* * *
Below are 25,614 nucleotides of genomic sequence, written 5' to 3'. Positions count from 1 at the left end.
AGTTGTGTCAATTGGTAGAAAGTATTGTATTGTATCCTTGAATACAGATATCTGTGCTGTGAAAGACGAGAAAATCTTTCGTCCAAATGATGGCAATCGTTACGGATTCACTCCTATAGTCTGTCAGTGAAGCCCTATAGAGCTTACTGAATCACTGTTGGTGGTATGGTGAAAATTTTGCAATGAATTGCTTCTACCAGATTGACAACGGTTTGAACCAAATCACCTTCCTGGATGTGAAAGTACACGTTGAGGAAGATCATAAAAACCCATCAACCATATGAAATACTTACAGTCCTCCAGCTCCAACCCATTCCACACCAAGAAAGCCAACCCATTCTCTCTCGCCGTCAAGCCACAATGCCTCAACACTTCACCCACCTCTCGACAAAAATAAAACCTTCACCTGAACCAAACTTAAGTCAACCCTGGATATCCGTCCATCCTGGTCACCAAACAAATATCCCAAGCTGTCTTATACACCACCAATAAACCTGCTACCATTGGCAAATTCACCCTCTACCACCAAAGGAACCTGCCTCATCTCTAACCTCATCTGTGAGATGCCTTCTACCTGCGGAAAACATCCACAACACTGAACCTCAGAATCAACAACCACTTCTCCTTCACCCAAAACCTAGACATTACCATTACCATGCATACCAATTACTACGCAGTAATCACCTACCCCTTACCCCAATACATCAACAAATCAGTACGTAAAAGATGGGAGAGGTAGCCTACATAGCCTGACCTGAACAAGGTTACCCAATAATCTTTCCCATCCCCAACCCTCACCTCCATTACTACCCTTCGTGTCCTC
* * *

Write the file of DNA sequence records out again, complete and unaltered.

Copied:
Below are 25,614 nucleotides of genomic sequence, written 5' to 3'. Positions count from 1 at the left end.
AGTTGTGTCAATTGGTAGAAAGTATTGTATTGTATCCTTGAATACAGATATCTGTGCTGTGAAAGACGAGAAAATCTTTCGTCCAAATGATGGCAATCGTTACGGATTCACTCCTATAGTCTGTCAGTGAAGCCCTATAGAGCTTACTGAATCACTGTTGGTGGTATGGTGAAAATTTTGCAATGAATTGCTTCTACCAGATTGACAACGGTTTGAACCAAATCACCTTCCTGGATGTGAAAGTACACGTTGAGGAAGATCATAAAAACCCATCAACCATATGAAATACTTACAGTCCTCCAGCTCCAACCCATTCCACACCAAGAAAGCCAACCCATTCTCTCTCGCCGTCAAGCCACAATGCCTCAACACTTCACCCACCTCTCGACAAAAATAAAACCTTCACCTGAACCAAACTTAAGTCAACCCTGGATATCCGTCCATCCTGGTCACCAAACAAATATCCCAAGCTGTCTTATACACCACCAATAAACCTGCTACCATTGGCAAATTCACCCTCTACCACCAAAGGAACCTGCCTCATCTCTAACCTCATCTGTGAGATGCCTTCTACCTGCGGAAAACATCCACAACACTGAACCTCAGAATCAACAACCACTTCTCCTTCACCCAAAACCTAGACATTACCATTACCATGCATACCAATTACTACGCAGTAATCACCTACCCCTTACCCCAATACATCAACAAATCAGTACGTAAAAGATGGGAGAGGTAGCCTACATAGCCTGACCTGAACAAGGTTACCCAATAATCTTTCCCATCCCCAACCCTCACCTCCATTACTACCCTTCGTGTCCTC